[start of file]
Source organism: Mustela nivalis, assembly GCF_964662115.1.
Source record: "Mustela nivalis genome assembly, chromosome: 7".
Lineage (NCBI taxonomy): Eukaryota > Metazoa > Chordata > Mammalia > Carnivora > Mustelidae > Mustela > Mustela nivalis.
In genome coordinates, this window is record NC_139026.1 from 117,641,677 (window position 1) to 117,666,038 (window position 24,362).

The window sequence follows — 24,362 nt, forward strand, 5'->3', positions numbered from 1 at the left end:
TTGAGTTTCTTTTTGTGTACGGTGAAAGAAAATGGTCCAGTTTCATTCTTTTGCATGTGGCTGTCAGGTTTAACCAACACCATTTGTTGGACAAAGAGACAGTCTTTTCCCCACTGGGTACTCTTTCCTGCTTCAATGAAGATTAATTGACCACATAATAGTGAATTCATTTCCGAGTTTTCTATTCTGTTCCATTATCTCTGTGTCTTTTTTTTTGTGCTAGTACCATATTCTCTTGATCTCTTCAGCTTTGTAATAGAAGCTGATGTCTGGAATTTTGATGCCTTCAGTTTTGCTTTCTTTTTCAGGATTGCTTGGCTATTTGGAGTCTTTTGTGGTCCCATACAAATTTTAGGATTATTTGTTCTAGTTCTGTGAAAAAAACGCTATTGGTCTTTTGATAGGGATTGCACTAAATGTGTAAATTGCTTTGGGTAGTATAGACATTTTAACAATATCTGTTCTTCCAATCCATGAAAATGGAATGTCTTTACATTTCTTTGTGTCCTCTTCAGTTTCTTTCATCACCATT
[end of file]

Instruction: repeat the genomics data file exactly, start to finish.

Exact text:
Source organism: Mustela nivalis, assembly GCF_964662115.1.
Source record: "Mustela nivalis genome assembly, chromosome: 7".
Lineage (NCBI taxonomy): Eukaryota > Metazoa > Chordata > Mammalia > Carnivora > Mustelidae > Mustela > Mustela nivalis.
In genome coordinates, this window is record NC_139026.1 from 117,641,677 (window position 1) to 117,666,038 (window position 24,362).

The window sequence follows — 24,362 nt, forward strand, 5'->3', positions numbered from 1 at the left end:
TTGAGTTTCTTTTTGTGTACGGTGAAAGAAAATGGTCCAGTTTCATTCTTTTGCATGTGGCTGTCAGGTTTAACCAACACCATTTGTTGGACAAAGAGACAGTCTTTTCCCCACTGGGTACTCTTTCCTGCTTCAATGAAGATTAATTGACCACATAATAGTGAATTCATTTCCGAGTTTTCTATTCTGTTCCATTATCTCTGTGTCTTTTTTTTTGTGCTAGTACCATATTCTCTTGATCTCTTCAGCTTTGTAATAGAAGCTGATGTCTGGAATTTTGATGCCTTCAGTTTTGCTTTCTTTTTCAGGATTGCTTGGCTATTTGGAGTCTTTTGTGGTCCCATACAAATTTTAGGATTATTTGTTCTAGTTCTGTGAAAAAAACGCTATTGGTCTTTTGATAGGGATTGCACTAAATGTGTAAATTGCTTTGGGTAGTATAGACATTTTAACAATATCTGTTCTTCCAATCCATGAAAATGGAATGTCTTTACATTTCTTTGTGTCCTCTTCAGTTTCTTTCATCACCATT